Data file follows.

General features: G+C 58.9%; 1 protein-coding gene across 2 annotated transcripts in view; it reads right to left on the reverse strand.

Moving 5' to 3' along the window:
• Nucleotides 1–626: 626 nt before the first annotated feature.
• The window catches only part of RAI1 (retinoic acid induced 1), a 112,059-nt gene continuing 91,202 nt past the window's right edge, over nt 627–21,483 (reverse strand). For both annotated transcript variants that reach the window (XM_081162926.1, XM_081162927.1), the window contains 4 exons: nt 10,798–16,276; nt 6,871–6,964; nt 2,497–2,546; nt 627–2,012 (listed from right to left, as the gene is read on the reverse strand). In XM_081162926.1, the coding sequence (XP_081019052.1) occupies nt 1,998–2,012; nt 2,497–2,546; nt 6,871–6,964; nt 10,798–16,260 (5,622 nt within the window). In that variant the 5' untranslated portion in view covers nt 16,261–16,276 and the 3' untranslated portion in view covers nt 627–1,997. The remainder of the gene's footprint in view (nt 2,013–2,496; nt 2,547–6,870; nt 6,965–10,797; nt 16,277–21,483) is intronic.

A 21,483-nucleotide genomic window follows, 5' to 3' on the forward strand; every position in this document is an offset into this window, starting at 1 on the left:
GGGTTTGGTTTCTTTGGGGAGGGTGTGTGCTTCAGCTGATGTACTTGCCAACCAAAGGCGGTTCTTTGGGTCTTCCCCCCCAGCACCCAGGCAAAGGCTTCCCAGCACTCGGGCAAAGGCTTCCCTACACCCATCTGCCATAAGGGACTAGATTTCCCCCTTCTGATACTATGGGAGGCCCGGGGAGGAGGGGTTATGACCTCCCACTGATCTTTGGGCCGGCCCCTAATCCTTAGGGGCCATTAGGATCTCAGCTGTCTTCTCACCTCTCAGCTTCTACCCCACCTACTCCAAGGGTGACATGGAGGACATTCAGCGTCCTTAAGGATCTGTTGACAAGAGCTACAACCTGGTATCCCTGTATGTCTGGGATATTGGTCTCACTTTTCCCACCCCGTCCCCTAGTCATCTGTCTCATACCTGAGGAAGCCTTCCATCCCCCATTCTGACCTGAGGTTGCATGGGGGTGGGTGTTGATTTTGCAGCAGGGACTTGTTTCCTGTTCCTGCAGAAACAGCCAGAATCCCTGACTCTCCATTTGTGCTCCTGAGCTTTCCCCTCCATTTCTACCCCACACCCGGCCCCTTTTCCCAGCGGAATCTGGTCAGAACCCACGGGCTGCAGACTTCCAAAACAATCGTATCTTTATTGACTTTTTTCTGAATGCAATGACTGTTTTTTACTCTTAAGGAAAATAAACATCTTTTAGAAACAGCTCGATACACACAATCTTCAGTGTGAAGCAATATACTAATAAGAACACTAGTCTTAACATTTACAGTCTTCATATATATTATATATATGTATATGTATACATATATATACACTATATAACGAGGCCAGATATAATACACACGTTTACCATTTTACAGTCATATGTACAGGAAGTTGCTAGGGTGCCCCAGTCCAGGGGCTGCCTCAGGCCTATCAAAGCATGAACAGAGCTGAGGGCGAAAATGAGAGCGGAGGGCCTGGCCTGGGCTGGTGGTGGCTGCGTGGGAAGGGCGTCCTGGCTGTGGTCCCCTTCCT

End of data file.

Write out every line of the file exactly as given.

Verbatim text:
General features: G+C 58.9%; 1 protein-coding gene across 2 annotated transcripts in view; it reads right to left on the reverse strand.

Moving 5' to 3' along the window:
• Nucleotides 1–626: 626 nt before the first annotated feature.
• The window catches only part of RAI1 (retinoic acid induced 1), a 112,059-nt gene continuing 91,202 nt past the window's right edge, over nt 627–21,483 (reverse strand). For both annotated transcript variants that reach the window (XM_081162926.1, XM_081162927.1), the window contains 4 exons: nt 10,798–16,276; nt 6,871–6,964; nt 2,497–2,546; nt 627–2,012 (listed from right to left, as the gene is read on the reverse strand). In XM_081162926.1, the coding sequence (XP_081019052.1) occupies nt 1,998–2,012; nt 2,497–2,546; nt 6,871–6,964; nt 10,798–16,260 (5,622 nt within the window). In that variant the 5' untranslated portion in view covers nt 16,261–16,276 and the 3' untranslated portion in view covers nt 627–1,997. The remainder of the gene's footprint in view (nt 2,013–2,496; nt 2,547–6,870; nt 6,965–10,797; nt 16,277–21,483) is intronic.

A 21,483-nucleotide genomic window follows, 5' to 3' on the forward strand; every position in this document is an offset into this window, starting at 1 on the left:
GGGTTTGGTTTCTTTGGGGAGGGTGTGTGCTTCAGCTGATGTACTTGCCAACCAAAGGCGGTTCTTTGGGTCTTCCCCCCCAGCACCCAGGCAAAGGCTTCCCAGCACTCGGGCAAAGGCTTCCCTACACCCATCTGCCATAAGGGACTAGATTTCCCCCTTCTGATACTATGGGAGGCCCGGGGAGGAGGGGTTATGACCTCCCACTGATCTTTGGGCCGGCCCCTAATCCTTAGGGGCCATTAGGATCTCAGCTGTCTTCTCACCTCTCAGCTTCTACCCCACCTACTCCAAGGGTGACATGGAGGACATTCAGCGTCCTTAAGGATCTGTTGACAAGAGCTACAACCTGGTATCCCTGTATGTCTGGGATATTGGTCTCACTTTTCCCACCCCGTCCCCTAGTCATCTGTCTCATACCTGAGGAAGCCTTCCATCCCCCATTCTGACCTGAGGTTGCATGGGGGTGGGTGTTGATTTTGCAGCAGGGACTTGTTTCCTGTTCCTGCAGAAACAGCCAGAATCCCTGACTCTCCATTTGTGCTCCTGAGCTTTCCCCTCCATTTCTACCCCACACCCGGCCCCTTTTCCCAGCGGAATCTGGTCAGAACCCACGGGCTGCAGACTTCCAAAACAATCGTATCTTTATTGACTTTTTTCTGAATGCAATGACTGTTTTTTACTCTTAAGGAAAATAAACATCTTTTAGAAACAGCTCGATACACACAATCTTCAGTGTGAAGCAATATACTAATAAGAACACTAGTCTTAACATTTACAGTCTTCATATATATTATATATATGTATATGTATACATATATATACACTATATAACGAGGCCAGATATAATACACACGTTTACCATTTTACAGTCATATGTACAGGAAGTTGCTAGGGTGCCCCAGTCCAGGGGCTGCCTCAGGCCTATCAAAGCATGAACAGAGCTGAGGGCGAAAATGAGAGCGGAGGGCCTGGCCTGGGCTGGTGGTGGCTGCGTGGGAAGGGCGTCCTGGCTGTGGTCCCCTTCCT